A deliciously lazy, stretching, sun-watching, cat-napping moment of solitude.  All the more poignant given the general tenor of Kertész’ novel in which the protagonist makes it out of Auschwitz alive only to find himself confined in a different totalitarian system, the wrong side of the Iron Curtain. 

No wonder he luxuriates in rare moments of peace and quiet. He lived in a world where lolling and languor could land you in prison.

Also love that triologism, a cat’s eye view of an ‘adventure-packed roof’ opposite. 

‘To loll about alone in languid bliss in the big dormitory, watching how the sun reaches the apex of the chestnut tree standing in the garden while a cat, with its inimitable gait, curling up the tip of its tails, prowls along the indescribably adventure-packed roof opposite, with the intricate hiding places of its chimneys and turrets.’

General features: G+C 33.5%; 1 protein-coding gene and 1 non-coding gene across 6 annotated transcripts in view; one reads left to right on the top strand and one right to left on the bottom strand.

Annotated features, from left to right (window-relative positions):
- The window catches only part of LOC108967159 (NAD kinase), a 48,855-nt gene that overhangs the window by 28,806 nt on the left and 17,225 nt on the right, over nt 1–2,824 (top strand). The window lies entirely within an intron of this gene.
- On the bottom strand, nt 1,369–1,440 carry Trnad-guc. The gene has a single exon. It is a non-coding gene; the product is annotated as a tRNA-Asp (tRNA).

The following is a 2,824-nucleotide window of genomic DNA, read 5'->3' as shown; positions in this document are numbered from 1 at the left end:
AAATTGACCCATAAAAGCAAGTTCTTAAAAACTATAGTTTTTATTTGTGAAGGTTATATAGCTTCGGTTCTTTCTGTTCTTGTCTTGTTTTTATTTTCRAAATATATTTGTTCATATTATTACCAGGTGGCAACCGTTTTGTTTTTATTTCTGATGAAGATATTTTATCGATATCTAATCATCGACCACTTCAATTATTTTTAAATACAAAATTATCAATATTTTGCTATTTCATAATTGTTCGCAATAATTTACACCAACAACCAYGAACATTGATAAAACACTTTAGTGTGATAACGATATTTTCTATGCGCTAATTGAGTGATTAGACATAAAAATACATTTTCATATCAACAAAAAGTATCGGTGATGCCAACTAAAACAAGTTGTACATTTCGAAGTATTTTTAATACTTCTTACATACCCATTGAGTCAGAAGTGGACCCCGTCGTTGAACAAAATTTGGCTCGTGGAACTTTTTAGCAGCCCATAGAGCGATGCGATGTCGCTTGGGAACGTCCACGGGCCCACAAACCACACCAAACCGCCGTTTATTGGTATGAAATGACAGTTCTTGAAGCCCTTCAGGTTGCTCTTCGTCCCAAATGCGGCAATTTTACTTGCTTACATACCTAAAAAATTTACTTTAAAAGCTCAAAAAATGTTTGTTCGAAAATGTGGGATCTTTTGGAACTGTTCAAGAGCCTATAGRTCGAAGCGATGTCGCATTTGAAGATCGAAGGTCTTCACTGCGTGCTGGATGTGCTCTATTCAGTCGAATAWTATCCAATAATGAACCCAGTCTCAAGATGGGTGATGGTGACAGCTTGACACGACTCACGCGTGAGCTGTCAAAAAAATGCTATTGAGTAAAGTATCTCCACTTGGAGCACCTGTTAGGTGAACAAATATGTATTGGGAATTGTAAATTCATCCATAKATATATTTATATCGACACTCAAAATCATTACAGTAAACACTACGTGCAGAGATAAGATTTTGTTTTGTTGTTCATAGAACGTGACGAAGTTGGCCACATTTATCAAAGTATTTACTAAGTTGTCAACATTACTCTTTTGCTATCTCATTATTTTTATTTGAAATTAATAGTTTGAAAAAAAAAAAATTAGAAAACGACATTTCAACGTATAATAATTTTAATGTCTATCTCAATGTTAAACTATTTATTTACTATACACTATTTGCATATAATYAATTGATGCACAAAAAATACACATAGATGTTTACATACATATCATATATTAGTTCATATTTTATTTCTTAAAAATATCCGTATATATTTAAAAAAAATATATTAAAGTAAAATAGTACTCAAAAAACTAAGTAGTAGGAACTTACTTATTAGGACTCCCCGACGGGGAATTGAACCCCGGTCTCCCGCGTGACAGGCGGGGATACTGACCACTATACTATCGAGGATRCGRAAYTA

Source: Kaddish for an Unborn Child, Imre Kertész, trans. Tim Wilkinson (New York: Vintage Books / Random House, 2004), p. 99

Photo credit: Viktoria Hall-Waldhauser at unsplash.com

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